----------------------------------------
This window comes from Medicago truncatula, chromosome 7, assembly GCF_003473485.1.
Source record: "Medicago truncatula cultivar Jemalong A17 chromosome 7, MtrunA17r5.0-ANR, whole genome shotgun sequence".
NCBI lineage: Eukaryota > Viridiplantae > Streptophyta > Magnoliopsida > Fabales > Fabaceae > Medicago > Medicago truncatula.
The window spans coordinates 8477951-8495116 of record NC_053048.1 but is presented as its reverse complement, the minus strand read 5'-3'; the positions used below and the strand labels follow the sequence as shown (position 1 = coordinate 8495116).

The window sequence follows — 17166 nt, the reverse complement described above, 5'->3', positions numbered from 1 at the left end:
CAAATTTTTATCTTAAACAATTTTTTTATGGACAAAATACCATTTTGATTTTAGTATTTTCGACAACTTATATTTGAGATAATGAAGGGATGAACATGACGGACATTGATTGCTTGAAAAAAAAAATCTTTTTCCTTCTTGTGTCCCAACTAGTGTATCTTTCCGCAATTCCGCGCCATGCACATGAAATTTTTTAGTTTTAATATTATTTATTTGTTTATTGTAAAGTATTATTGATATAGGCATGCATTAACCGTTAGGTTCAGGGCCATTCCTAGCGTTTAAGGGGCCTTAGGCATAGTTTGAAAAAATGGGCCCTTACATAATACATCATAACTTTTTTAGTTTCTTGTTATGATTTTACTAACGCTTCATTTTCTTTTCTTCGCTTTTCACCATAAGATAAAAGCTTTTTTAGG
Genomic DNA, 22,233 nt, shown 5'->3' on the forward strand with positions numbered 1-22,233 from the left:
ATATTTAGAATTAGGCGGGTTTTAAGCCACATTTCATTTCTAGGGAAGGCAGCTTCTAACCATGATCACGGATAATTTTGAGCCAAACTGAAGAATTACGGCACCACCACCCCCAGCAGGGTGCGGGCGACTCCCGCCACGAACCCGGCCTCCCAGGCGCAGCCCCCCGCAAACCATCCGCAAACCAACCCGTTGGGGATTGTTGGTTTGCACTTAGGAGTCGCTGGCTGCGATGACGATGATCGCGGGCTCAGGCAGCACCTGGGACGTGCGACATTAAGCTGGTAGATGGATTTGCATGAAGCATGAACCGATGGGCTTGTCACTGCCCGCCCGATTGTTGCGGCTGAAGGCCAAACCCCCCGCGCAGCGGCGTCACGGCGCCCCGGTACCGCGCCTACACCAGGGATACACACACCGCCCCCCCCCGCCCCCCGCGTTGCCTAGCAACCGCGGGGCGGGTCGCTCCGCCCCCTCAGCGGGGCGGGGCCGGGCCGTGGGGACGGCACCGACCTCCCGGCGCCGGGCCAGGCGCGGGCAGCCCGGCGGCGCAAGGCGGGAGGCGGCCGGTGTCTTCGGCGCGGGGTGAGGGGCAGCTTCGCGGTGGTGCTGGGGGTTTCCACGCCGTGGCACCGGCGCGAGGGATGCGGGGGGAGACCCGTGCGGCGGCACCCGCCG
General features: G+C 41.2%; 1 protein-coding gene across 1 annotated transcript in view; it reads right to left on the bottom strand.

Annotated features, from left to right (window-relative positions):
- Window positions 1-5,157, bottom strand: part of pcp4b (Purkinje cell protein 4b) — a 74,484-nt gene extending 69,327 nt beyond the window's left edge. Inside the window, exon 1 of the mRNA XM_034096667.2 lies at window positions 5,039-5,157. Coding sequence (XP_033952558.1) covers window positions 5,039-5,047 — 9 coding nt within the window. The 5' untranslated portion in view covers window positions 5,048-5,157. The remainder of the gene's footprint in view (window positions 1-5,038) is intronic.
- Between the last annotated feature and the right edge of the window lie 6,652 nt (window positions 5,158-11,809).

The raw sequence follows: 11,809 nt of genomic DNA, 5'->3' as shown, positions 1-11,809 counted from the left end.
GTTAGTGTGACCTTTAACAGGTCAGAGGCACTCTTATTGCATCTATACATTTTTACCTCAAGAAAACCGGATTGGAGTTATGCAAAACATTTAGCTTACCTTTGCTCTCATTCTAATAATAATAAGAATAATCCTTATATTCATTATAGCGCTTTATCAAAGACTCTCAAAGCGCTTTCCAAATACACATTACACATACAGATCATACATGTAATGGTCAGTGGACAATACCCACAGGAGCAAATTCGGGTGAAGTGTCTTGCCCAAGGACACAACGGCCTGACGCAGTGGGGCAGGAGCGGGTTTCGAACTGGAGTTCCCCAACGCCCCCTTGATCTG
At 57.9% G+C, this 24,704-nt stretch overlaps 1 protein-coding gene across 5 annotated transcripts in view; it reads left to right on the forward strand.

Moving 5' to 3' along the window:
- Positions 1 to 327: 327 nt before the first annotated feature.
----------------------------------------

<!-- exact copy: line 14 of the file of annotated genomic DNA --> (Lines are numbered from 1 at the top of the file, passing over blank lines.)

GTTAGTGTGACCTTTAACAGGTCAGAGGCACTCTTATTGCATCTATACATTTTTACCTCAAGAAAACCGGATTGGAGTTATGCAAAACATTTAGCTTACCTTTGCTCTCATTCTAATAATAATAAGAATAATCCTTATATTCATTATAGCGCTTTATCAAAGACTCTCAAAGCGCTTTCCAAATACACATTACACATACAGATCATACATGTAATGGTCAGTGGACAATACCCACAGGAGCAAATTCGGGTGAAGTGTCTTGCCCAAGGACACAACGGCCTGACGCAGTGGGGCAGGAGCGGGTTTCGAACTGGAGTTCCCCAACGCCCCCTTGATCTG